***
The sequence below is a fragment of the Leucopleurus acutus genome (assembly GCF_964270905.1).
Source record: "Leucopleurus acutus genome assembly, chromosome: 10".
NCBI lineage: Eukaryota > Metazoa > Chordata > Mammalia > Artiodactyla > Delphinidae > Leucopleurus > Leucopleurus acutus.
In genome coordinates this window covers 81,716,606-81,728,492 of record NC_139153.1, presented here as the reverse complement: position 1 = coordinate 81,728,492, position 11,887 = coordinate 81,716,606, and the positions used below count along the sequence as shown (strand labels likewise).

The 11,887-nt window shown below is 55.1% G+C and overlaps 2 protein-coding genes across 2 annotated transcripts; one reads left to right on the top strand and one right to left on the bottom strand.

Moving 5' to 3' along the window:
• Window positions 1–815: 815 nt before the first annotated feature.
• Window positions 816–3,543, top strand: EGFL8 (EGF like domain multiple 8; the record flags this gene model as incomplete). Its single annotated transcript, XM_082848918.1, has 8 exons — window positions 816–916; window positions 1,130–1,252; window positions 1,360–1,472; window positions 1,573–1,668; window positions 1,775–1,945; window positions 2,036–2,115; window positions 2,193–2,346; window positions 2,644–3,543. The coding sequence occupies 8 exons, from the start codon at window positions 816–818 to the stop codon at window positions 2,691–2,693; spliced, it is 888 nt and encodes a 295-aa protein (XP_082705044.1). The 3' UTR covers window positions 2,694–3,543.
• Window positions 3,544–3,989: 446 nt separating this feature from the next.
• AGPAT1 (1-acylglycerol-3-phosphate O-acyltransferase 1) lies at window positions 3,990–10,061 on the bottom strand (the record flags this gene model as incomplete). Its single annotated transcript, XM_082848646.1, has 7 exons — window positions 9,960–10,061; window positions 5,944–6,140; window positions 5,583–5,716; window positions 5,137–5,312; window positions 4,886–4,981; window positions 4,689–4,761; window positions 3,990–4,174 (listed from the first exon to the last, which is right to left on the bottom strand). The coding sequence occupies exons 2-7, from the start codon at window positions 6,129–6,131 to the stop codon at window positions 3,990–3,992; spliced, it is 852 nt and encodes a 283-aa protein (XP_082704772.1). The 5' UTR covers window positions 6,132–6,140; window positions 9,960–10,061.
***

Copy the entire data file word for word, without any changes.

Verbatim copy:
The sequence below is a fragment of the Leucopleurus acutus genome (assembly GCF_964270905.1).
Source record: "Leucopleurus acutus genome assembly, chromosome: 10".
NCBI lineage: Eukaryota > Metazoa > Chordata > Mammalia > Artiodactyla > Delphinidae > Leucopleurus > Leucopleurus acutus.
In genome coordinates this window covers 81,716,606-81,728,492 of record NC_139153.1, presented here as the reverse complement: position 1 = coordinate 81,728,492, position 11,887 = coordinate 81,716,606, and the positions used below count along the sequence as shown (strand labels likewise).

The 11,887-nt window shown below is 55.1% G+C and overlaps 2 protein-coding genes across 2 annotated transcripts; one reads left to right on the top strand and one right to left on the bottom strand.

Moving 5' to 3' along the window:
• Window positions 1–815: 815 nt before the first annotated feature.
• Window positions 816–3,543, top strand: EGFL8 (EGF like domain multiple 8; the record flags this gene model as incomplete). Its single annotated transcript, XM_082848918.1, has 8 exons — window positions 816–916; window positions 1,130–1,252; window positions 1,360–1,472; window positions 1,573–1,668; window positions 1,775–1,945; window positions 2,036–2,115; window positions 2,193–2,346; window positions 2,644–3,543. The coding sequence occupies 8 exons, from the start codon at window positions 816–818 to the stop codon at window positions 2,691–2,693; spliced, it is 888 nt and encodes a 295-aa protein (XP_082705044.1). The 3' UTR covers window positions 2,694–3,543.
• Window positions 3,544–3,989: 446 nt separating this feature from the next.
• AGPAT1 (1-acylglycerol-3-phosphate O-acyltransferase 1) lies at window positions 3,990–10,061 on the bottom strand (the record flags this gene model as incomplete). Its single annotated transcript, XM_082848646.1, has 7 exons — window positions 9,960–10,061; window positions 5,944–6,140; window positions 5,583–5,716; window positions 5,137–5,312; window positions 4,886–4,981; window positions 4,689–4,761; window positions 3,990–4,174 (listed from the first exon to the last, which is right to left on the bottom strand). The coding sequence occupies exons 2-7, from the start codon at window positions 6,129–6,131 to the stop codon at window positions 3,990–3,992; spliced, it is 852 nt and encodes a 283-aa protein (XP_082704772.1). The 5' UTR covers window positions 6,132–6,140; window positions 9,960–10,061.